"One is absolutely sickened, not by the crimes that the wicked have committed, but by the punishments that the good have inflicted." - Oscar Wilde

Tuesday, May 3, 2016

U.S.: Presidential Candidates and the Death Penalty

Unlike in past elections, national interest in the presidential candidates' position on the death penalty has waned, partly due to a decline in the number of states that no longer allow capital punishment. 

Also, in U.S. the rate of violent crimes decreased steadily for 20 years, until 2015 when, according to the FBI, the numbers rose to 1.7 % with a 6 % increase in homicides.

History has shown that when the crime numbers are up, more people are pro-death penalty and interest in the position political candidates take on the issue becomes more important to voters.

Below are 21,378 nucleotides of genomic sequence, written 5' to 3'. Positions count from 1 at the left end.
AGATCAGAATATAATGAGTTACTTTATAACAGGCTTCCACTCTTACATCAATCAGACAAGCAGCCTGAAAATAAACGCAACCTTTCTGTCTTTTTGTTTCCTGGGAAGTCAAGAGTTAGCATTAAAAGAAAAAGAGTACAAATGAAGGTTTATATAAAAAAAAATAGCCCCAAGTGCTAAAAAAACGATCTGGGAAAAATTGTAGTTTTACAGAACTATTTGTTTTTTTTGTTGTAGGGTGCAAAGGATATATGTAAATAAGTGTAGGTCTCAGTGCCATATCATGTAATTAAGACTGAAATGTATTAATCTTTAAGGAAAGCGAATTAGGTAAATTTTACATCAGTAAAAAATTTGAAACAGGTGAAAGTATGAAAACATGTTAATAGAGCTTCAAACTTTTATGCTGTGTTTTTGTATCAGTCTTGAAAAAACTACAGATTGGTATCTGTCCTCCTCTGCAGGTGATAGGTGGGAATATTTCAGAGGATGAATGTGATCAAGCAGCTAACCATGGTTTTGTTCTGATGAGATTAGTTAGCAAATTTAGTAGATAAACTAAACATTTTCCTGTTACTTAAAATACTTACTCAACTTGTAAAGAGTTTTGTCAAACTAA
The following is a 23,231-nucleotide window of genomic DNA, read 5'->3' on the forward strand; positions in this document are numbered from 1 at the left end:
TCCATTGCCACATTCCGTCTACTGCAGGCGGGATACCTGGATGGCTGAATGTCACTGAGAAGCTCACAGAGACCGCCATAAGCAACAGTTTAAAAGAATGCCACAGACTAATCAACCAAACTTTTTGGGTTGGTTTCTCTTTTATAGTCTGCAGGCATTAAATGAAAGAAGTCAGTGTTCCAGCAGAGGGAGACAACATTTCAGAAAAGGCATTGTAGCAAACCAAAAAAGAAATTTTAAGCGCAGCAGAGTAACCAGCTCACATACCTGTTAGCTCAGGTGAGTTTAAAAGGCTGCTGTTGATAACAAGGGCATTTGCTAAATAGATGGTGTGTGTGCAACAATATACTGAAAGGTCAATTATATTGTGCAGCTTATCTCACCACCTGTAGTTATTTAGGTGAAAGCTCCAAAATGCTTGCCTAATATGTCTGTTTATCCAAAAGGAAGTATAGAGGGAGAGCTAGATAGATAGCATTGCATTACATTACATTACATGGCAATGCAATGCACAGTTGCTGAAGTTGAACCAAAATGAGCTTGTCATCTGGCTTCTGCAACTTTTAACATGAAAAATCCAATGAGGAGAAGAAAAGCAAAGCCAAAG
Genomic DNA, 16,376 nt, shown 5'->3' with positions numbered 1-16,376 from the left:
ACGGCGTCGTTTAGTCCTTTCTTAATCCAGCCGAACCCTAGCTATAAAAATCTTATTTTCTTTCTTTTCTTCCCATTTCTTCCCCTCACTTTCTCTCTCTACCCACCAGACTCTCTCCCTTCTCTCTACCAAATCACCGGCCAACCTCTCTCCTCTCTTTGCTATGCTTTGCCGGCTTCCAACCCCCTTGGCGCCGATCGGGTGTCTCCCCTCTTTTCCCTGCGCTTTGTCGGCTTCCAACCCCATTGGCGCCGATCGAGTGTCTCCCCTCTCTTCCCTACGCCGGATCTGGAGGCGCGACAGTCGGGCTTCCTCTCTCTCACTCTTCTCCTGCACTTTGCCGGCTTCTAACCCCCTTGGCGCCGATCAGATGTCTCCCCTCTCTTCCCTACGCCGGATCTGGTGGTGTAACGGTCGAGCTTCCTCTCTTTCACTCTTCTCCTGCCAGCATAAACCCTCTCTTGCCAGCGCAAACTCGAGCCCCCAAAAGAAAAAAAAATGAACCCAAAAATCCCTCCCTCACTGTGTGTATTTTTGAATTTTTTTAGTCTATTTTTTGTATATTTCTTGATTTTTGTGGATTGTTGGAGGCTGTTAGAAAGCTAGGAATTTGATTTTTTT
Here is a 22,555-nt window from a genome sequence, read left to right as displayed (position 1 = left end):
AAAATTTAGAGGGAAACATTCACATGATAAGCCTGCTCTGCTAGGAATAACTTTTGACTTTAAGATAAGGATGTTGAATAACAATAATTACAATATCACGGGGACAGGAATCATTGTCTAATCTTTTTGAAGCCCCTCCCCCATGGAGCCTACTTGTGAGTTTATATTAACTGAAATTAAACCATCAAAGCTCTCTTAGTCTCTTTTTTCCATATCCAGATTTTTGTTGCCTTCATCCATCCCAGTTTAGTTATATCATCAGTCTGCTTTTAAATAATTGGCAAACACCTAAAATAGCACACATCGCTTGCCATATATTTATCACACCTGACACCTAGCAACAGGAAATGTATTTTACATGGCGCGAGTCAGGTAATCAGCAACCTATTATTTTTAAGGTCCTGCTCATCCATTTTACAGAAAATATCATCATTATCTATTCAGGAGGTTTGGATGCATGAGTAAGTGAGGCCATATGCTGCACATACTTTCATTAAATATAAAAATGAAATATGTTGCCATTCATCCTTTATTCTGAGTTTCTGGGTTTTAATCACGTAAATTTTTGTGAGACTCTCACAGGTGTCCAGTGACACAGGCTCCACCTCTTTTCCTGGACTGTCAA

Lessons Learned?

A good example of this was the 1988 presidential election between Michael Dukakis and George H.W. Bush. At the time, the national murder rate was averaging around 8.4 % and 76 % of Americans were for the death penalty, the 2nd highest number since recording began in 1936.

Dukakis was pegged as being too liberal and soft on crime and received a fair amount of criticism because he was opposed to the death penalty.

An incident that many believe sealed his fate as the presidential loser occurred during an October 13, 1988, debate between Dukakis and Bush when the moderator, Bernard Shaw asked Dukakis if he would be in favor of the death penalty if his wife were raped and murdered. Dukakis replied that he would not favor it and reiterated that he was opposed to the death penalty all of his life. The general consensus was that his answer was cold and his national poll numbers plummeted that same night.

Despite the fact that the majority of the U.S. is still in favor of the death penalty, opposition is rising and it is now at 38 % which is the highest it has been in 40 years.

Bernie Sanders - Against the Death Penalty